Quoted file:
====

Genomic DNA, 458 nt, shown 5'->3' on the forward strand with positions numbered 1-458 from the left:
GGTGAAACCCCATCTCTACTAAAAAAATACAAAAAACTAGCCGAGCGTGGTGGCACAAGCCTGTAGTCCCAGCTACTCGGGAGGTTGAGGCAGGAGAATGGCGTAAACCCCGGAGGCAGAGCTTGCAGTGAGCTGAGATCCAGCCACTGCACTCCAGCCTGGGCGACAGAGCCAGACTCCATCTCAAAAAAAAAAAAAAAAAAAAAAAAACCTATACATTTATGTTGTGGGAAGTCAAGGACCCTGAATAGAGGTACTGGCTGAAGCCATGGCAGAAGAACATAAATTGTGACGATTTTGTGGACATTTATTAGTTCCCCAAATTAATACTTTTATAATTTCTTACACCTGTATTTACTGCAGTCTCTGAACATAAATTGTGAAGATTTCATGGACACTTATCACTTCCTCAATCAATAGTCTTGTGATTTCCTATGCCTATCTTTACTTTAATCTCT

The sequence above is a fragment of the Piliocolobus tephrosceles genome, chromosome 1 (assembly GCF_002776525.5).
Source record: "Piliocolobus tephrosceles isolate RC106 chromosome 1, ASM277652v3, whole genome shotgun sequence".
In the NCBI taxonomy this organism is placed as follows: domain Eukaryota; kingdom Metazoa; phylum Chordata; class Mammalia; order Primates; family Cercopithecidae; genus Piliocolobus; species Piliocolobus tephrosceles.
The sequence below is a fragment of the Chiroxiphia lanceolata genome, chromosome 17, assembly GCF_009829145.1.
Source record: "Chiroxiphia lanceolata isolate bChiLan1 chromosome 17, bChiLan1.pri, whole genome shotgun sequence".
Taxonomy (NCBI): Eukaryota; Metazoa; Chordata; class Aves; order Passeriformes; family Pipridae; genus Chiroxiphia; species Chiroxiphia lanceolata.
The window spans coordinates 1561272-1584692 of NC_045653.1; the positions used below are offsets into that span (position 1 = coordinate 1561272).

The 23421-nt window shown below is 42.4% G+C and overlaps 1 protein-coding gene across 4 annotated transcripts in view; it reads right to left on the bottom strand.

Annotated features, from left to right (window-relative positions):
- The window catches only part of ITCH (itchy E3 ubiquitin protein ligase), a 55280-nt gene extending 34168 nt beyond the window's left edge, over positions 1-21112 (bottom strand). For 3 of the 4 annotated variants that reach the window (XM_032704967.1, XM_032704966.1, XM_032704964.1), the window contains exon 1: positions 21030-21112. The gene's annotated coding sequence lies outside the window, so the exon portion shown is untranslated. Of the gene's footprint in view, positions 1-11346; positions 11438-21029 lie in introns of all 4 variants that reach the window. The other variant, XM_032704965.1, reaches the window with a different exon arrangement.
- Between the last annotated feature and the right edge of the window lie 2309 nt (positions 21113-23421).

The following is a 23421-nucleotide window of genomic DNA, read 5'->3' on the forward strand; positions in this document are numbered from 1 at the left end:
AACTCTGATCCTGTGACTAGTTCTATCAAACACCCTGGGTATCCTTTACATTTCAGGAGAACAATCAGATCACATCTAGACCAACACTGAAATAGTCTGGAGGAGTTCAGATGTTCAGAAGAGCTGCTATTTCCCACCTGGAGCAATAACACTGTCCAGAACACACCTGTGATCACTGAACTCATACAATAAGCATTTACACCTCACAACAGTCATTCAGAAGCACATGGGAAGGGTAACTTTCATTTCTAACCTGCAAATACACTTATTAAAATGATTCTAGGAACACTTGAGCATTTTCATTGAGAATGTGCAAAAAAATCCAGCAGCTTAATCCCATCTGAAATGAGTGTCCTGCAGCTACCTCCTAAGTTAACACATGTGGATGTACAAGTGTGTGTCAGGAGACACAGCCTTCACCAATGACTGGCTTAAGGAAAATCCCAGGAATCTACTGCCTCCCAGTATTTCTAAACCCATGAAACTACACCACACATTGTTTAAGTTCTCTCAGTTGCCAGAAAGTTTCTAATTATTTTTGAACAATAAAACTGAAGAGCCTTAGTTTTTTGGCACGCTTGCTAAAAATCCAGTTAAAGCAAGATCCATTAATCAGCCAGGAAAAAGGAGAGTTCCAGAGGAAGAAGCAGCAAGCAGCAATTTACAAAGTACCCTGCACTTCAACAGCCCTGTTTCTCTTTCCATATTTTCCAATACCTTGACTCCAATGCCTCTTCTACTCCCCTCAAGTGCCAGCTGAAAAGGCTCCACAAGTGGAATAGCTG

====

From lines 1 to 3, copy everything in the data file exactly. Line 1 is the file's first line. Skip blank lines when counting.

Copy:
Genomic DNA, 458 nt, shown 5'->3' on the forward strand with positions numbered 1-458 from the left:
GGTGAAACCCCATCTCTACTAAAAAAATACAAAAAACTAGCCGAGCGTGGTGGCACAAGCCTGTAGTCCCAGCTACTCGGGAGGTTGAGGCAGGAGAATGGCGTAAACCCCGGAGGCAGAGCTTGCAGTGAGCTGAGATCCAGCCACTGCACTCCAGCCTGGGCGACAGAGCCAGACTCCATCTCAAAAAAAAAAAAAAAAAAAAAAAAACCTATACATTTATGTTGTGGGAAGTCAAGGACCCTGAATAGAGGTACTGGCTGAAGCCATGGCAGAAGAACATAAATTGTGACGATTTTGTGGACATTTATTAGTTCCCCAAATTAATACTTTTATAATTTCTTACACCTGTATTTACTGCAGTCTCTGAACATAAATTGTGAAGATTTCATGGACACTTATCACTTCCTCAATCAATAGTCTTGTGATTTCCTATGCCTATCTTTACTTTAATCTCT

The sequence above is a fragment of the Piliocolobus tephrosceles genome, chromosome 1 (assembly GCF_002776525.5).